internationalization variables.

              Determine  the  locale for the interpretation of sequences of bytes of text data as
              characters (for  example,  single-byte  as  opposed  to  multi-byte  characters  in
              arguments and input files).

              Determine  the  locale  that  should  be  used to affect the format and contents of
              diagnostic messages written to standard error.

              Determine the location of message catalogs for the processing of LC_MESSAGES .




       The designated portion of the input file shall be written to standard output.


       The standard error shall be used only for diagnostic messages.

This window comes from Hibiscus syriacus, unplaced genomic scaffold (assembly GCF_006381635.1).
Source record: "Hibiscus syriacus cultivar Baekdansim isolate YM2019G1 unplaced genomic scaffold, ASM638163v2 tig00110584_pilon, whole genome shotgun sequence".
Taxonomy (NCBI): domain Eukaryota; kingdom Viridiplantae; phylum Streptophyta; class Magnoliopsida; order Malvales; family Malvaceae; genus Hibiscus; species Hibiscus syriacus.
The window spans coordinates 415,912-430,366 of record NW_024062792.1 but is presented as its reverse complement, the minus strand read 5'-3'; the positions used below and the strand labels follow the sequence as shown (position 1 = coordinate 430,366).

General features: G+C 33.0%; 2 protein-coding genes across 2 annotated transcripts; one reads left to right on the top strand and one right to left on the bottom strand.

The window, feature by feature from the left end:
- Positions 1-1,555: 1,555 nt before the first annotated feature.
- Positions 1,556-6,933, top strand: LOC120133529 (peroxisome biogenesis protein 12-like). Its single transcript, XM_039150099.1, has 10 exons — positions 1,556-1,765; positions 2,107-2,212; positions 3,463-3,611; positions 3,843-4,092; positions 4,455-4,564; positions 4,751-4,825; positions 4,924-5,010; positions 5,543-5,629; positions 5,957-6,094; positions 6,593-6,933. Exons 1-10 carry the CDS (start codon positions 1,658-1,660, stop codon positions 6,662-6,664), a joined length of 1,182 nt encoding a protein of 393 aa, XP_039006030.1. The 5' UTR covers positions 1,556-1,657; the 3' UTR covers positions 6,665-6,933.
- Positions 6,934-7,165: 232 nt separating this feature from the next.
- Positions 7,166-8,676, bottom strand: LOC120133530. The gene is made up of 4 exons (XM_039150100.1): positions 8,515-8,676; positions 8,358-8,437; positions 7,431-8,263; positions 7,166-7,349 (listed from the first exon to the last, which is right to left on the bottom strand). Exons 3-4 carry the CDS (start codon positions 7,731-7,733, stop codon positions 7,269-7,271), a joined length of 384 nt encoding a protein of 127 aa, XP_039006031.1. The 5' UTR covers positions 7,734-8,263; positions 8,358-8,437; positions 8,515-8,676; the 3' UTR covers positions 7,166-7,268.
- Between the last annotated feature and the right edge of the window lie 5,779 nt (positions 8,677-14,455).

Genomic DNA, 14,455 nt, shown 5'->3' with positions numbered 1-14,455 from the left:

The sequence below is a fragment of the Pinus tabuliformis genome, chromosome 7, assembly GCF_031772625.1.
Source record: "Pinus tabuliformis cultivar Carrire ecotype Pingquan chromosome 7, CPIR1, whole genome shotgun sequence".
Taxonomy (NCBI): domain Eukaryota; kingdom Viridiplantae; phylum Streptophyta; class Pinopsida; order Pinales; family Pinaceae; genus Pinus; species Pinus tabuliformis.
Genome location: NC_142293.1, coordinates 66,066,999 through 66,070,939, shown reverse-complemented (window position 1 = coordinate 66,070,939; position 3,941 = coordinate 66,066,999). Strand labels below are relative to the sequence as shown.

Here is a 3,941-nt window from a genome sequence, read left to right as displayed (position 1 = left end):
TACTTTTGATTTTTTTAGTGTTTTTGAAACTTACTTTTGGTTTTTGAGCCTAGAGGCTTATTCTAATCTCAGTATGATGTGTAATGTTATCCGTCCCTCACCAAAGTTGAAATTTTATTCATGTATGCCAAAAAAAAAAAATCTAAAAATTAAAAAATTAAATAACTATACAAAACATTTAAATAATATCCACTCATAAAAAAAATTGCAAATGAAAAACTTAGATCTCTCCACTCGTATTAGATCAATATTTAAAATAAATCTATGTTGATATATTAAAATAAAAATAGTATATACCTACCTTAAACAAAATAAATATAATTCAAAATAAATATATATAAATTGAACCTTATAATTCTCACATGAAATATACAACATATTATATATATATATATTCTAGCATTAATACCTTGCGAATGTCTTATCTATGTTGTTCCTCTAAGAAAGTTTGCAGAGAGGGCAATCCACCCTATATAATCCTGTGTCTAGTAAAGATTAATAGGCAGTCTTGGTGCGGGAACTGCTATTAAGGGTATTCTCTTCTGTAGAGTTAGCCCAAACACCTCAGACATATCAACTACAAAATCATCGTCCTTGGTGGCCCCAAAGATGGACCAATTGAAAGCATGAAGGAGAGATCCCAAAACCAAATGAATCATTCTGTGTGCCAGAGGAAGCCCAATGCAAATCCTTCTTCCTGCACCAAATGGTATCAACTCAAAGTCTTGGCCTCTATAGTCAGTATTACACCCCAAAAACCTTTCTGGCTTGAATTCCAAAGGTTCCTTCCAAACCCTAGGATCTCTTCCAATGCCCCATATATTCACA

The following exit values shall be returned:

        0     Successful completion.

       >0     An error occurred.



       The following sections are informative.


       The -c option should be used with caution when the input is a text file containing  multi-
       byte characters; it may produce output that does not start on a character boundary.

       Although  the  input  file to tail can be any type, the results might not be what would be
       expected on some character special device files or on file  types  not  described  by  the
       System    Interfaces    volume    of    IEEE Std 1003.1-2001.   Since   this   volume   of
       IEEE Std 1003.1-2001 does not specify the block size used when doing input, tail need  not
       read all of the data from devices that only perform block transfers.


       The  -f  option  can be used to monitor the growth of a file that is being written by some
       other process. For example, the command:

              tail -f fred